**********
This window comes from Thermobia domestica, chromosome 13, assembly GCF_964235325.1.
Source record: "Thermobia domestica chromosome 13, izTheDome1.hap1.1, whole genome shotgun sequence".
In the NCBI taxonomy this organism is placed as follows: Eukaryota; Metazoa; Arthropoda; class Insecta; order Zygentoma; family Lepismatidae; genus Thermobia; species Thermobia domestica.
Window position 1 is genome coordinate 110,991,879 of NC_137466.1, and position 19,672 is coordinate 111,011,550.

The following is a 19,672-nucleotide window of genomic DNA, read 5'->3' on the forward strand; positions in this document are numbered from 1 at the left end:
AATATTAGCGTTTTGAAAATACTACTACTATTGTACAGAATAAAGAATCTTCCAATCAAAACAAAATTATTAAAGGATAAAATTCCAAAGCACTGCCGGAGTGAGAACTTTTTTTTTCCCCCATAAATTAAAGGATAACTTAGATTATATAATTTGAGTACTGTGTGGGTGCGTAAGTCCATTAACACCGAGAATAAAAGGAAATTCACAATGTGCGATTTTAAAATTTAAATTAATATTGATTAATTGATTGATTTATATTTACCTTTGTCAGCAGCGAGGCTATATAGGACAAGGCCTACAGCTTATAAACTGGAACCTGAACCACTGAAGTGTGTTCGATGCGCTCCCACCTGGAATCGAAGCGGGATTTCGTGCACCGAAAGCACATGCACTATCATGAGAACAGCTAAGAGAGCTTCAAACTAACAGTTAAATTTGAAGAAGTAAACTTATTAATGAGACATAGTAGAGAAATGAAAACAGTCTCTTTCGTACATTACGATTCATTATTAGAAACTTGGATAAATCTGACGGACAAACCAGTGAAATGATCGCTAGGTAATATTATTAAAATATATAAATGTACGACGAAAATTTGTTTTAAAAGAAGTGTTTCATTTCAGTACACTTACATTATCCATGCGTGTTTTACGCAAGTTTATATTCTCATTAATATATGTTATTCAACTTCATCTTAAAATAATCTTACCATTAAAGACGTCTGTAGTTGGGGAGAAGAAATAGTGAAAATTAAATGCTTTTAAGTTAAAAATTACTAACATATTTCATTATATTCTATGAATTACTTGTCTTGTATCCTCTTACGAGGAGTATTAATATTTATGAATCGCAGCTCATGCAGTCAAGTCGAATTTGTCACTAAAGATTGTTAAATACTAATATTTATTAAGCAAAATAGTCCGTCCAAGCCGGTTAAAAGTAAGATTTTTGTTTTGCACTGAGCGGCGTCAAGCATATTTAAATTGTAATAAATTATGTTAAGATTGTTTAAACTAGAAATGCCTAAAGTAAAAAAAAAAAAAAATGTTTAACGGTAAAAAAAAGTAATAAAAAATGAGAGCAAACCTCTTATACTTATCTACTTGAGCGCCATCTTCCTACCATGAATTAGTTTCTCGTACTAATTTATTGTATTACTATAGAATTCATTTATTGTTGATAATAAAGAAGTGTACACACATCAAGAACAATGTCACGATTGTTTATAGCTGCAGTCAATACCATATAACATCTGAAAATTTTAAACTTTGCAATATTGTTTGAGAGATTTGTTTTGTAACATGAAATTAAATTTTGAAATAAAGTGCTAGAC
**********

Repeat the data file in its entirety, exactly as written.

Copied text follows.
This window comes from Thermobia domestica, chromosome 13, assembly GCF_964235325.1.
Source record: "Thermobia domestica chromosome 13, izTheDome1.hap1.1, whole genome shotgun sequence".
In the NCBI taxonomy this organism is placed as follows: Eukaryota; Metazoa; Arthropoda; class Insecta; order Zygentoma; family Lepismatidae; genus Thermobia; species Thermobia domestica.
Window position 1 is genome coordinate 110,991,879 of NC_137466.1, and position 19,672 is coordinate 111,011,550.

The following is a 19,672-nucleotide window of genomic DNA, read 5'->3' on the forward strand; positions in this document are numbered from 1 at the left end:
AATATTAGCGTTTTGAAAATACTACTACTATTGTACAGAATAAAGAATCTTCCAATCAAAACAAAATTATTAAAGGATAAAATTCCAAAGCACTGCCGGAGTGAGAACTTTTTTTTTCCCCCATAAATTAAAGGATAACTTAGATTATATAATTTGAGTACTGTGTGGGTGCGTAAGTCCATTAACACCGAGAATAAAAGGAAATTCACAATGTGCGATTTTAAAATTTAAATTAATATTGATTAATTGATTGATTTATATTTACCTTTGTCAGCAGCGAGGCTATATAGGACAAGGCCTACAGCTTATAAACTGGAACCTGAACCACTGAAGTGTGTTCGATGCGCTCCCACCTGGAATCGAAGCGGGATTTCGTGCACCGAAAGCACATGCACTATCATGAGAACAGCTAAGAGAGCTTCAAACTAACAGTTAAATTTGAAGAAGTAAACTTATTAATGAGACATAGTAGAGAAATGAAAACAGTCTCTTTCGTACATTACGATTCATTATTAGAAACTTGGATAAATCTGACGGACAAACCAGTGAAATGATCGCTAGGTAATATTATTAAAATATATAAATGTACGACGAAAATTTGTTTTAAAAGAAGTGTTTCATTTCAGTACACTTACATTATCCATGCGTGTTTTACGCAAGTTTATATTCTCATTAATATATGTTATTCAACTTCATCTTAAAATAATCTTACCATTAAAGACGTCTGTAGTTGGGGAGAAGAAATAGTGAAAATTAAATGCTTTTAAGTTAAAAATTACTAACATATTTCATTATATTCTATGAATTACTTGTCTTGTATCCTCTTACGAGGAGTATTAATATTTATGAATCGCAGCTCATGCAGTCAAGTCGAATTTGTCACTAAAGATTGTTAAATACTAATATTTATTAAGCAAAATAGTCCGTCCAAGCCGGTTAAAAGTAAGATTTTTGTTTTGCACTGAGCGGCGTCAAGCATATTTAAATTGTAATAAATTATGTTAAGATTGTTTAAACTAGAAATGCCTAAAGTAAAAAAAAAAAAAAATGTTTAACGGTAAAAAAAAGTAATAAAAAATGAGAGCAAACCTCTTATACTTATCTACTTGAGCGCCATCTTCCTACCATGAATTAGTTTCTCGTACTAATTTATTGTATTACTATAGAATTCATTTATTGTTGATAATAAAGAAGTGTACACACATCAAGAACAATGTCACGATTGTTTATAGCTGCAGTCAATACCATATAACATCTGAAAATTTTAAACTTTGCAATATTGTTTGAGAGATTTGTTTTGTAACATGAAATTAAATTTTGAAATAAAGTGCTAGAC